All in all, you’ll be roasting it for 40 minutes.  I know I said a spatchcocked chicken takes only 30 minutes to roast, but because we’ve added so much to it, super soaked it with the glaze, and have a chicken sausage tail, we need to ensure food safety by guaranteeing the interior reaches a consumption safe temperature of 165F/73C.  Test for doneness by taking an internal temperature reading at the thickest part of the roast.

when it’s done, pull it out of the oven and remove the foil from your crab legs.

If you haven’t roasted your crab legs (good on you) NOW is the time to insert them into your roast beast.  Gently pull out your aluminum foil place holders and swap in your crab legs.

Gently snip off the butcher twine from your sausage tail now as well.  Allow it to rest for 5 minutes and then transfer to your serving platter.

Bask in the enviable glow that comes from creating something so damn devious looking and so damn tasty!

I mean, come on…  Look at this thing!
 Carve into this beautiful bastard and enjoy!
Happy Thanksgiving and…

Bone Appetite!

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This recipe post was reprinted with express permission from eatthedead.com. PLEASE ask permission from any site if you see a recipe or tutorial you’d like to share. For more information on this amazingly artistic crew, contact them here

Recipe: Bacon-Wrapped Mummy Meatloaf

Meatloaf is delicious no matter how you slice it (see what we did there?). Add bacon and a sweet, tangy glaze and now it’s a monster of a meal!

This super-fun recipe is one the kids can help with and is simple to prepare, yet it makes a perfect, creepy centerpiece for your party table. Here’s how to make your own bacon-wrapped mummy meatloaf for your Halloween party table.

Ingredients:MEATLOAFmonster meatloaf raw

  • 2 lbs. ground beef OR 1 lb. ground beef + 1 lb. ground pork
  • 1 small onion, finely chopped (reserve several slices for eyes & teeth)
  • 2 eggs
  • 1/2 c. bread crumbs
  • 1 tsp. minced garlic
  • dash black pepper
  • 1 tsp. Worcestershire sauce
  • 1/4 c. ketchup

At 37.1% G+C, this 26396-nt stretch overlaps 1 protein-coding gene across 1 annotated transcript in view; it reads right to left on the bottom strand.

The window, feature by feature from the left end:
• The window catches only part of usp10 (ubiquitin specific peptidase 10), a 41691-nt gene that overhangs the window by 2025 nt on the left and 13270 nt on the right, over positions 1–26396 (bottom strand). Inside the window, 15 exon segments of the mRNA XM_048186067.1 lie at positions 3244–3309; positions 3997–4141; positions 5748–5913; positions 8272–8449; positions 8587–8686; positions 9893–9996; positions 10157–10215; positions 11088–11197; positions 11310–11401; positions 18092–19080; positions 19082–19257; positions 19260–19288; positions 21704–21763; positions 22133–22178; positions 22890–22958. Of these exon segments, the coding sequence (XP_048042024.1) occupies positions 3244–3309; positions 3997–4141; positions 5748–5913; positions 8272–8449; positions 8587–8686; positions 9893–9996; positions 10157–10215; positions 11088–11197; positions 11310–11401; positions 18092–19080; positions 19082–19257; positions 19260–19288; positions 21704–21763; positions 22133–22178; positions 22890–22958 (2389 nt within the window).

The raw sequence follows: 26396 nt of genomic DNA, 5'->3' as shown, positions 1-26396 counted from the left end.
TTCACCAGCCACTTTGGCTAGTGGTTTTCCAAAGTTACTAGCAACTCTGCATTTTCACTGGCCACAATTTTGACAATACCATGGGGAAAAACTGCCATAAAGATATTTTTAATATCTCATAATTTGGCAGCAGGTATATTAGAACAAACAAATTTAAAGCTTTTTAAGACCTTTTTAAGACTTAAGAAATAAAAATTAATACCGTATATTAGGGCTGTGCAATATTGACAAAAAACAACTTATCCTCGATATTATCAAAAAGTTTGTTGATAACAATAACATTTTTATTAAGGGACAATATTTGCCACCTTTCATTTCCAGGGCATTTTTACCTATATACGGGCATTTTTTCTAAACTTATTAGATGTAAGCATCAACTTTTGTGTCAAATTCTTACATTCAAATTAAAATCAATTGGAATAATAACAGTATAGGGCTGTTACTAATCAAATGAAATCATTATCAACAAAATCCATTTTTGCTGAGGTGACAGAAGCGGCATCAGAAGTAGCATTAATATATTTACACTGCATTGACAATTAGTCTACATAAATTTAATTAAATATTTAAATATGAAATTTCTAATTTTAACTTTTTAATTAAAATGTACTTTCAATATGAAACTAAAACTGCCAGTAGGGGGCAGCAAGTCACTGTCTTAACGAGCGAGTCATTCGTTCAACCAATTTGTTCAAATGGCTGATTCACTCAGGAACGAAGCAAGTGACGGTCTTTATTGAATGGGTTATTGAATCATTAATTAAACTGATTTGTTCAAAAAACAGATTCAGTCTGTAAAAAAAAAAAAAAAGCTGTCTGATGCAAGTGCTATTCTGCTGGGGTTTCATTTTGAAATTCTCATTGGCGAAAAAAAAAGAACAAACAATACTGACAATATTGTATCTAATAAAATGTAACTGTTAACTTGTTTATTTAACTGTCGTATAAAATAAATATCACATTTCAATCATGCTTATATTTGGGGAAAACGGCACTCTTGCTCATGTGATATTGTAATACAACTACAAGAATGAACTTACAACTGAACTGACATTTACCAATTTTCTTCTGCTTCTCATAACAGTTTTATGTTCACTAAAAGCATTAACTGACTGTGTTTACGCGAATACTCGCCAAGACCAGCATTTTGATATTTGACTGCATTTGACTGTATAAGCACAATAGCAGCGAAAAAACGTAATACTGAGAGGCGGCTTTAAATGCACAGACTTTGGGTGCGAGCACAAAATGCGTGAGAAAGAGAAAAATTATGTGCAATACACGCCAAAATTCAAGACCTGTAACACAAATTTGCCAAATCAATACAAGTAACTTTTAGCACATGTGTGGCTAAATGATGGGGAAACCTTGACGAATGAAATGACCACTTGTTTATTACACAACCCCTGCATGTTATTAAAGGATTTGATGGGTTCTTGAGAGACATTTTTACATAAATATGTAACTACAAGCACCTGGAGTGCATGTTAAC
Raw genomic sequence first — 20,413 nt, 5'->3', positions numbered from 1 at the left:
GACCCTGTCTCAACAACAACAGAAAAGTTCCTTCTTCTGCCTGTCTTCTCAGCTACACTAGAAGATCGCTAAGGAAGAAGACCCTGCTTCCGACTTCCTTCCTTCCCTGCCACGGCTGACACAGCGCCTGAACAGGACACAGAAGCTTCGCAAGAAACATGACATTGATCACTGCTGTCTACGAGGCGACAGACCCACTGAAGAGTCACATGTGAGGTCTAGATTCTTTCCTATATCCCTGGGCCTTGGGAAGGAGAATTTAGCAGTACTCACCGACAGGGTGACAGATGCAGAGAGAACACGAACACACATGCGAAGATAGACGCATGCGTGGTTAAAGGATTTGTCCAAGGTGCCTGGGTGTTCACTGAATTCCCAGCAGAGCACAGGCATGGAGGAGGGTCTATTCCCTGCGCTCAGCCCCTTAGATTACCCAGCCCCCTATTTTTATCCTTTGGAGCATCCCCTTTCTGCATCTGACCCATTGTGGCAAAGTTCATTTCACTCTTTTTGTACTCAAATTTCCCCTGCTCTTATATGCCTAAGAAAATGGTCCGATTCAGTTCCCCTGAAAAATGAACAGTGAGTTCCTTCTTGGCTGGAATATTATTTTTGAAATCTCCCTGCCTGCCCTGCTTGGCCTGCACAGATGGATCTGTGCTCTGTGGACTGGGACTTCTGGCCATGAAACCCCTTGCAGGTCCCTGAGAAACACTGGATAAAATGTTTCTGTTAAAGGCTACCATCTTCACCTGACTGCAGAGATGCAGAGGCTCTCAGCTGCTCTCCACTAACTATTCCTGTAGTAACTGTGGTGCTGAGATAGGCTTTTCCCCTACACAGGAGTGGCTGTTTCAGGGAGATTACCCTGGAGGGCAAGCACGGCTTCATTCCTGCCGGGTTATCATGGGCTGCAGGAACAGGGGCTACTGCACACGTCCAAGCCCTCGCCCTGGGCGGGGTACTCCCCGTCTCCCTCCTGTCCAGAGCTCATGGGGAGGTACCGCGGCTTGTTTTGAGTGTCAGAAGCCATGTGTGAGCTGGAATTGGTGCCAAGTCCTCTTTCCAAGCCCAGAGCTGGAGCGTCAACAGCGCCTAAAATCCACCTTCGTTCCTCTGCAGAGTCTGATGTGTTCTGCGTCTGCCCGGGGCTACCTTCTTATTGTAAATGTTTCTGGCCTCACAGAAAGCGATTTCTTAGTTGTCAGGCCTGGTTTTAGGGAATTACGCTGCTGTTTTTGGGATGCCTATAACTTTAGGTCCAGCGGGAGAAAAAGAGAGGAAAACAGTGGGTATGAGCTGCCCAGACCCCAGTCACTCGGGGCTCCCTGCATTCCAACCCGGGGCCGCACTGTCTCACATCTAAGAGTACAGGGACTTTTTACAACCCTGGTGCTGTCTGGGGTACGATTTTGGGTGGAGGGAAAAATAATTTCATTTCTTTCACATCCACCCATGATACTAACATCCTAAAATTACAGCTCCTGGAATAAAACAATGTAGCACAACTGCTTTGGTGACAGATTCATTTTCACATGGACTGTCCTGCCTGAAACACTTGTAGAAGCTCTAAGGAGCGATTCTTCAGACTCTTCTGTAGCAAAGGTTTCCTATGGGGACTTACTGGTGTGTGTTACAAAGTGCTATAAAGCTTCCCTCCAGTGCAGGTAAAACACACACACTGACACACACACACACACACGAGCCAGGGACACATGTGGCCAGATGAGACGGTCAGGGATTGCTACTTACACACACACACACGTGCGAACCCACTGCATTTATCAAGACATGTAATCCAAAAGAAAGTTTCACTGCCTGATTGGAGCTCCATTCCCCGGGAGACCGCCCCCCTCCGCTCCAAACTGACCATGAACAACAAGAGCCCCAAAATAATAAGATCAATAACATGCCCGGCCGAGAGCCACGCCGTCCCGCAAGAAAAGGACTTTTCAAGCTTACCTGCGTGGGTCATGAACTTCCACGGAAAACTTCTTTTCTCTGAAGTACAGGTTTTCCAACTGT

• 4-6 slices bacon

GLAZE

  • 3/4 c. ketchup
  • 1 T. brown sugar barbecue sauce

Directions:

  1. Preheat oven to 350F.
  2. Mix together all Meat Loaf ingredients except for bacon. Make sure the ingredients are mixed well.
  3. Place loaf in baking pan and press into the shape of a face (with lower half narrower than upper half).
  4. Mix together Glaze ingredients. Pour over loaf and spread until evenly coated.
  5. Add onion slices for eyes and teeth.
  6. Wrap bacon across and around loaf as shown. If you wish, tuck the ends of the bacon underneath the loaf. We left a piece or two out so it would give a cool “unraveling” effect.
  7. Bake 60-75 minutes, until loaf has reached an internal temperature of 160F.
  8. Cool 20 minutes before serving.

mummy meat loaf

 
 

Recipe: Creepy Kraken (Sea Monsters) in Seaweed

Image credit: tasteofhome.com

Our youngest has a fascination with sea monsters. He’s afraid of them…yet unendingly curious. (A chip off the old ghoul!)

So when we found these fun “hot dog octopus” goodies, we knew we had to try them out.

They were an instant hit with both our kids and since then, we’ve had this whimsical treat often.

Of course, being Halloween fans, Sir David and I “haunted” the recipe up for the holiday, adding murky-looking “seaweed” and sinister rather than friendly faces for the “sea monsters.” We call these Creepy Kraken, after the legendary tentacled monster of the sea that appears out of nowhere to upend ships in sailor lore.

This is SUCH an easy recipe, and perfect for a Halloween party. Here’s how to make your own tasty creatures of the deep:

CREEPY KRAKEN RECIPE

Ingredients:

  • hot dogs – as many as you’ll need to feed your partykraken4
  • Maruchan or other brand Ramen noodles, 3 oz. per 3-4 hot dog “sea monsters”
  • McCormick Assorted Food Colors (or brand of your choice) – 10 drops of green; 3 drops of red
  • 1 cup water
  • mustard

Directions:

KRAKEN (SEA MONSTERS)kraken2

  1. Cut hot dog in half but only up to within 1-1.5″ of the top of the hot dog, as shown.
  2. Cut the cut pieces in half so that you have 4 dangling “legs.”
  3. Cut two of these pieces in half so that you wind up with 8 legs total.
  4. Boil a pot of water. When a rolling boil is achieved, turn down to medium heat so that you have a simmer to a very low rolling boil.
  5. Place the hot dogs into the water. Cook until “tentacles” curl up slightly, about 5-7 minutes.
  6. Remove from heat and set aside, sitting them upright so their curled tentacles will stay in place.

SEAWEEDkraken3

  1. Meanwhile, pour water into a small pot.
  2. Add the food coloring. You should achieve a murky green color. Dip up with a spoon to test the color; you can always add more red for a murkier/browner color, or more green for a more intense color. Add ONLY ONE drop at a time of either color (or other colors of your choice), as color change will happen with very few drops.
  3. Set on high heat, add the enclosed spice packet and bring water to a boil.
  4. Add the noodles. Reduce heat so the water won’t boil over. Cook for 3 minutes.
  5. Remove from heat. Drain. Do not rinse.

ARRANGING YOUR KRAKENkraken5